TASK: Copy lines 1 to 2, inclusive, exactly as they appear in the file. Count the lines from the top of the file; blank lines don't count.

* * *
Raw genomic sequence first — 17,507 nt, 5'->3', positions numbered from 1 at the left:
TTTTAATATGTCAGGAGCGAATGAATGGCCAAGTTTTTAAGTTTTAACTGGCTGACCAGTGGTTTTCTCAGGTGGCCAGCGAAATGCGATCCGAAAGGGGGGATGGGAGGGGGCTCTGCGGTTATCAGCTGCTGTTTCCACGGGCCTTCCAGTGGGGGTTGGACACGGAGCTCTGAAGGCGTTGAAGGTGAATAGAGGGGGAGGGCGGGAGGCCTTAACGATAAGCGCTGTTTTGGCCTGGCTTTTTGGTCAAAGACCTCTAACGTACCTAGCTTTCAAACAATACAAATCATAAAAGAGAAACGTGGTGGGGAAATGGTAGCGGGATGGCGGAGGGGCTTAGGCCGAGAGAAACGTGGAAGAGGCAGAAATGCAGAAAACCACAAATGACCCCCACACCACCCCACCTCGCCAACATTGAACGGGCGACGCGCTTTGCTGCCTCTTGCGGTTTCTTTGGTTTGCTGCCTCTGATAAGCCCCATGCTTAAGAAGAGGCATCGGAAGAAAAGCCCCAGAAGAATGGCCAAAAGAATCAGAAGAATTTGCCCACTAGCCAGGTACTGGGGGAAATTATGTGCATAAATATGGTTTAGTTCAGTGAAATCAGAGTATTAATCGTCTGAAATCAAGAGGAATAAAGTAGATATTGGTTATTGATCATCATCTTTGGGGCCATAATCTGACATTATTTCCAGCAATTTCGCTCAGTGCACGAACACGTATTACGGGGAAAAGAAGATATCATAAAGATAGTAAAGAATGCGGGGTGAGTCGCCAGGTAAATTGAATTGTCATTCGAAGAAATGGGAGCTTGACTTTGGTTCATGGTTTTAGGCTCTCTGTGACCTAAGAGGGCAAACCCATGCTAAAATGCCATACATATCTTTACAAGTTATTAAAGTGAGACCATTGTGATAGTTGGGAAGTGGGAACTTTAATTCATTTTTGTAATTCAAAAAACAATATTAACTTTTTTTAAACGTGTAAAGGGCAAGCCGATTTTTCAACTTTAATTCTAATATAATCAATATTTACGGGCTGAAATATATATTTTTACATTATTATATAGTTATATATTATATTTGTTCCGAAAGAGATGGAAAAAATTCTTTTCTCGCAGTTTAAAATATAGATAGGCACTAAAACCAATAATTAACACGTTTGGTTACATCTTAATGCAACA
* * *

Raw genomic sequence first — 17,507 nt, 5'->3', positions numbered from 1 at the left:
TTTTAATATGTCAGGAGCGAATGAATGGCCAAGTTTTTAAGTTTTAACTGGCTGACCAGTGGTTTTCTCAGGTGGCCAGCGAAATGCGATCCGAAAGGGGGGATGGGAGGGGGCTCTGCGGTTATCAGCTGCTGTTTCCACGGGCCTTCCAGTGGGGGTTGGACACGGAGCTCTGAAGGCGTTGAAGGTGAATAGAGGGGGAGGGCGGGAGGCCTTAACGATAAGCGCTGTTTTGGCCTGGCTTTTTGGTCAAAGACCTCTAACGTACCTAGCTTTCAAACAATACAAATCATAAAAGAGAAACGTGGTGGGGAAATGGTAGCGGGATGGCGGAGGGGCTTAGGCCGAGAGAAACGTGGAAGAGGCAGAAATGCAGAAAACCACAAATGACCCCCACACCACCCCACCTCGCCAACATTGAACGGGCGACGCGCTTTGCTGCCTCTTGCGGTTTCTTTGGTTTGCTGCCTCTGATAAGCCCCATGCTTAAGAAGAGGCATCGGAAGAAAAGCCCCAGAAGAATGGCCAAAAGAATCAGAAGAATTTGCCCACTAGCCAGGTACTGGGGGAAATTATGTGCATAAATATGGTTTAGTTCAGTGAAATCAGAGTATTAATCGTCTGAAATCAAGAGGAATAAAGTAGATATTGGTTATTGATCATCATCTTTGGGGCCATAATCTGACATTATTTCCAGCAATTTCGCTCAGTGCACGAACACGTATTACGGGGAAAAGAAGATATCATAAAGATAGTAAAGAATGCGGGGTGAGTCGCCAGGTAAATTGAATTGTCATTCGAAGAAATGGGAGCTTGACTTTGGTTCATGGTTTTAGGCTCTCTGTGACCTAAGAGGGCAAACCCATGCTAAAATGCCATACATATCTTTACAAGTTATTAAAGTGAGACCATTGTGATAGTTGGGAAGTGGGAACTTTAATTCATTTTTGTAATTCAAAAAACAATATTAACTTTTTTTAAACGTGTAAAGGGCAAGCCGATTTTTCAACTTTAATTCTAATATAATCAATATTTACGGGCTGAAATATATATTTTTACATTATTATATAGTTATATATTATATTTGTTCCGAAAGAGATGGAAAAAATTCTTTTCTCGCAGTTTAAAATATAGATAGGCACTAAAACCAATAATTAACACGTTTGGTTACATCTTAATGCAACA